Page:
Monday, April 6, 2009

Lessons from my 100th post

As if by some karmic coincidence, I am writing my 100th post on my flight back to Perth, Australia. It has been almost exactly a year since I relocated temporarily to Singapore to be with my mother following dad’s passing… and this blog has been an avenue for me to indulge in my amateurish interests in food, photography and writing.

To say that the past year has been an emotional roller coaster ride is an understatement – I have, through stepping away from a job and life that I was so used to, learnt more about myself and my relationships than I would have ever imagined. Not surprisingly, food has been used as a metaphor through most of this… and in doing so, fed the words and squeezed the creative juices for my blog.

I have learnt first and foremost that my heart still aches whenever I think about my father, be it remembering him at his favourite restaurant to letting go of his liquor collection – but that I should be grateful that he still lives and resonates so strongly in my life.

I have discovered the joys of street food in Singapore – that I had only been a pretend foodie up till this point in my life without venturing out to the heartlands where ridiculously tasty and embarrassingly affordable food are whipped up by people who know and love what they do.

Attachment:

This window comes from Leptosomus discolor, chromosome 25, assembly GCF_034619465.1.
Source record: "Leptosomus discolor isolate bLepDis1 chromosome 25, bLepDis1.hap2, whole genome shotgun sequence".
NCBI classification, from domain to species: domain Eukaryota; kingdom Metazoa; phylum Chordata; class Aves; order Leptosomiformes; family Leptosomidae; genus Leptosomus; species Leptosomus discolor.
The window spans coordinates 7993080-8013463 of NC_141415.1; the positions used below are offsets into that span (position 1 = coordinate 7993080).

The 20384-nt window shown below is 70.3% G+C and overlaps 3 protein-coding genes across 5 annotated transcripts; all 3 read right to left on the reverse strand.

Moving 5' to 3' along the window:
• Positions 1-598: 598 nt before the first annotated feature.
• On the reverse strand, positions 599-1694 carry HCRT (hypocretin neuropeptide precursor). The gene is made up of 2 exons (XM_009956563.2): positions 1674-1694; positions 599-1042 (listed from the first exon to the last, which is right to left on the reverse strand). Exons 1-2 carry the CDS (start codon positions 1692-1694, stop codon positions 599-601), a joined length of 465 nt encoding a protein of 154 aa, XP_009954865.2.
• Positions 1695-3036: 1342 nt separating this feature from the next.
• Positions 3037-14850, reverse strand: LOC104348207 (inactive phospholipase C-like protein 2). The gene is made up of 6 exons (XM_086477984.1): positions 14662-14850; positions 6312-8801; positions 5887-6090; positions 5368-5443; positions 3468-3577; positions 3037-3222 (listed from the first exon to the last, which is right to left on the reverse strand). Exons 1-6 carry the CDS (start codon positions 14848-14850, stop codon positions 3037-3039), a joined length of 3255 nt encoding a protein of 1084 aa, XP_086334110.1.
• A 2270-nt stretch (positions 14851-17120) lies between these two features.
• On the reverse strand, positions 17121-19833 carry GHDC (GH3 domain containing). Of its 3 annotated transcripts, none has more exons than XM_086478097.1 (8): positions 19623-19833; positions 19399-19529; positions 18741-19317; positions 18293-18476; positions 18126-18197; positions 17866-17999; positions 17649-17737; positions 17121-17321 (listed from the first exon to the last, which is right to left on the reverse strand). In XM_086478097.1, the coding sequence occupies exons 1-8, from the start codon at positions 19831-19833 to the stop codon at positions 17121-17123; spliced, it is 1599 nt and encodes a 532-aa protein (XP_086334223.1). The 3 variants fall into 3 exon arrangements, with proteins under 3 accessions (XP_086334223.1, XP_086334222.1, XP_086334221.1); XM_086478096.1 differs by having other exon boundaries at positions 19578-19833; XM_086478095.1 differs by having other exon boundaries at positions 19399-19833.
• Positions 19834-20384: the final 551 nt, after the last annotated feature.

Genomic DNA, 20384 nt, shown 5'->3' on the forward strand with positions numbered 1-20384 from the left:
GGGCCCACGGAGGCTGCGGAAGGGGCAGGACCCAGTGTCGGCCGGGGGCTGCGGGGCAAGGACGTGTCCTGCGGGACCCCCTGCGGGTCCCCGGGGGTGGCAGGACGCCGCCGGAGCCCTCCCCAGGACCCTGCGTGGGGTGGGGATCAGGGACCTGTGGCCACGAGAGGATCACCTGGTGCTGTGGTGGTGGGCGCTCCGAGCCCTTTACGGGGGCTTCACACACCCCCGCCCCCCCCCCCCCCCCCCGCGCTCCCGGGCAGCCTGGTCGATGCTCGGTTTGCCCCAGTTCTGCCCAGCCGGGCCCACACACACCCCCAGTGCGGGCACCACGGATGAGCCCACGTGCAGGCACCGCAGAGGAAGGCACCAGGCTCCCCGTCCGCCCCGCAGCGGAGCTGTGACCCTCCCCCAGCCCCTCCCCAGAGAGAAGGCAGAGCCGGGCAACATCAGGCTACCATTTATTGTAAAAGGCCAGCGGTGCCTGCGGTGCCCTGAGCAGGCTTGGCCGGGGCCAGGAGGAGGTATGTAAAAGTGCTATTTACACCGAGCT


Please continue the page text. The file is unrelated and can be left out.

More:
I have travelled across Japan, South Korea, New Zealand, Hong Kong, Jakarta, Kuala Lumpur and Melbourne … eaten myself silly through all of it but realising that the ingredients to a perfect meal don’t have to include pristine presentation or alluring ambience… that the comfort in food rests in finding your heart’s longing for something emotionally familiar.

I have in the process of my eating expeditions, discovered my deathrow meal of tonkotsu ramen in the charming city of Fukuoka. The Japanese are the most food conscious people in the world… period.

I have learnt that we can all stomach a little more tolerance and swallow our prejudices – the most delicious Singaporean dishes can be prepared by a Filipino domestic helper who’s passionate about the food of her adopted country – a person’s heritage doesn’t determine who they are and what they stand for.

I have learnt that being able to put food on the table through a job is a blessing, no matter how much you hate waking up in the morning and joining that rat race. Your job, like your life and relationships, is what you make of it.

I have, quite amusingly, learnt to eat slower to avoid the prospect of swallowing a star anise or chipping my tooth on a chopstick mid chew - CT scans of my thorax and dental work don’t come cheap.

And most importantly, I have come to understand why I am the way I am – that food has always formed a big part of my family and my life. Food, for as long as I can remember, has always peppered our conversations, garnished our relationships and flavoured our memories. The plate of life and the things that matter taste a whole lot better with food included in the serving - and maybe its taken me a year and a hundred posts to realise this - but that in itself is something that we should all be happy to be hungry for.


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